Key Takeaways from the CCI Guide to Streaming Platforms in China

Content Commerce Insider, the leading source of news and insights into how brands create content to drive revenue, released its new report, Guide to Streaming Platforms in China, detailing the seven leading platforms, emerging industry trends, and expectations for 2020. As the spread of COVID-19 locked down China (and ultimately much of the world), many Chinese citizens found themselves housebound amid the strictly enforced restrictions. Given this, streaming platforms became not only a popular escape for entertainment and games, but also a valuable resource for the latest news about the ongoing pandemic. This resulted in a surge in demand for livestream platforms during this period.

Now, however, as China begins its post-COVID-19 recovery, they’re exploring new ways to continue their reach and popularity during the “new normal” by innovating and experimenting with productions, commerce, and advertising models that could influence China’s vast livestreaming market for years to come. And CCI’s report, which is packed with case studies and profiles of major players in Chinese video streaming, also includes important takeaways for brands on how to create winning strategies for the market in the uncertain year ahead.

The playing field in streaming video is getting crowded. With none of China’s major streaming sites having a market share comparable to Netflix’s 87% in the US, the market consists of more traditional established entities (iQiyi, Youku, Tencent) and newer or more diversified entrants (Mango TV, Bilibili, and Bytedance’s Xigua Video) entrants, each with its relative strengths and weaknesses.

Among the major platforms, content strategies are converging as they invest more in original productions, jumping on the latest domestic programming trends (often at the same time).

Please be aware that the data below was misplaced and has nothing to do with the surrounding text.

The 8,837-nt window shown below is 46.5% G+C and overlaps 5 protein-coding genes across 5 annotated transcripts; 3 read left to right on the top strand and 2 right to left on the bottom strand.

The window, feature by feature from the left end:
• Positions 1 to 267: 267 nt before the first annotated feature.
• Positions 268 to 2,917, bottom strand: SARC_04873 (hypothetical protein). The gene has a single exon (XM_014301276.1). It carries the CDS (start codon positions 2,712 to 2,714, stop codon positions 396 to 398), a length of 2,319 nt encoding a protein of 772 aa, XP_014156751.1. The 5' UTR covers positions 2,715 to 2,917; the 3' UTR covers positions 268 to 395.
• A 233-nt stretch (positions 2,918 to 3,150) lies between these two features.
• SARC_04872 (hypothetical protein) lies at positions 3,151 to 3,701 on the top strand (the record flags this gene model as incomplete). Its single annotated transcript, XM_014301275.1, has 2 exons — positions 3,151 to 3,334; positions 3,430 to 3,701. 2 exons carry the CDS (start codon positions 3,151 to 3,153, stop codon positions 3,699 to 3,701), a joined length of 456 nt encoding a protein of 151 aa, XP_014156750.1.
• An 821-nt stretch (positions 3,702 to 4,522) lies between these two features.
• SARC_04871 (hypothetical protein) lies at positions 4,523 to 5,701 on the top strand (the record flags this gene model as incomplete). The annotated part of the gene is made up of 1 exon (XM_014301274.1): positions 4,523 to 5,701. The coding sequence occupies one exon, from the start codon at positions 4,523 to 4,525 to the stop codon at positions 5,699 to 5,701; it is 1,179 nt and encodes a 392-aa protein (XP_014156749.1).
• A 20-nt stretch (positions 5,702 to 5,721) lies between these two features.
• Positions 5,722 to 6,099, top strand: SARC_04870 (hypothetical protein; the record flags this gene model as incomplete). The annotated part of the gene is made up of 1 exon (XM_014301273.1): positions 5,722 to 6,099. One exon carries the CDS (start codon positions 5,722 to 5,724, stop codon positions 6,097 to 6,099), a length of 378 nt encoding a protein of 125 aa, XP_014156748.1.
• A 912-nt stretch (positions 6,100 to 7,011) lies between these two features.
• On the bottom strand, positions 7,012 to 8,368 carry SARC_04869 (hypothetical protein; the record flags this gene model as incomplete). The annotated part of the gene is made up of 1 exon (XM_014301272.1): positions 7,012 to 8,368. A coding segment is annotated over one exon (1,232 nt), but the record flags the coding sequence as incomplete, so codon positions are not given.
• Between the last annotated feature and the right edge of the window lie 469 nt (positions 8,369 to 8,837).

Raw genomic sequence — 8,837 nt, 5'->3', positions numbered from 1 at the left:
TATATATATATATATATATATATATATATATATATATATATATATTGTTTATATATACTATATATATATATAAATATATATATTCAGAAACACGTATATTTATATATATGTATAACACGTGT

Short video platforms are investing in long-form, higher-quality content. Earlier this year, Bytedance (parent company of Douyin/TikTok) partnered with film studio Huanxi Media to debut the comedy “Lost in Russia” for free online, following the cancellation of the film’s theatrical debut as a result of the COVID-19 outbreak. Bytedance offered a vast user base to distribute Huanxi’s big-budget production, drawing more than 600 million views within the first three days of the movie’s release — alarming rival studios and theater owners in the process.

Streaming platforms seek to boost subscriber revenues through added fees for early access to top content. Although controversial when introduced in 2019 by iQiyi and Tencent Video, recent months have shown that devoted audiences are willing to pay for early “VIP” access to new episodes of their favorite series or films.

Shaped by the COVID-19 pandemic, the “new normal” in Chinese streaming video has major global implications. Many trends that have developed and been refined in recent months in China, including “cloud living” content and livestreaming, are picking up steam worldwide, and China’s rapid development of successful new “content commerce” models offer lessons for brand managers in the luxury, consumer goods, and automotive sectors.

The CCI Guide to Streaming Platforms in China is available for download here.

Content Commerce Insider is the leading source of news and insights into how brands create content to drive revenue — from product placement and sponsorships to brand-funded documentaries, livestreamed e-commerce, and celebrity and influencer collaborations.

Part of the Jing Group (Jing Daily, Jing Travel, China Film Insider) the influential digital publication network covering the China luxury, film, and travel markets, and with staff in Beijing, Austin, New York, and Madrid, Content Commerce Insider is at the forefront as the multi-billion-dollar content commerce industry continues its exponential worldwide growth and evolution.

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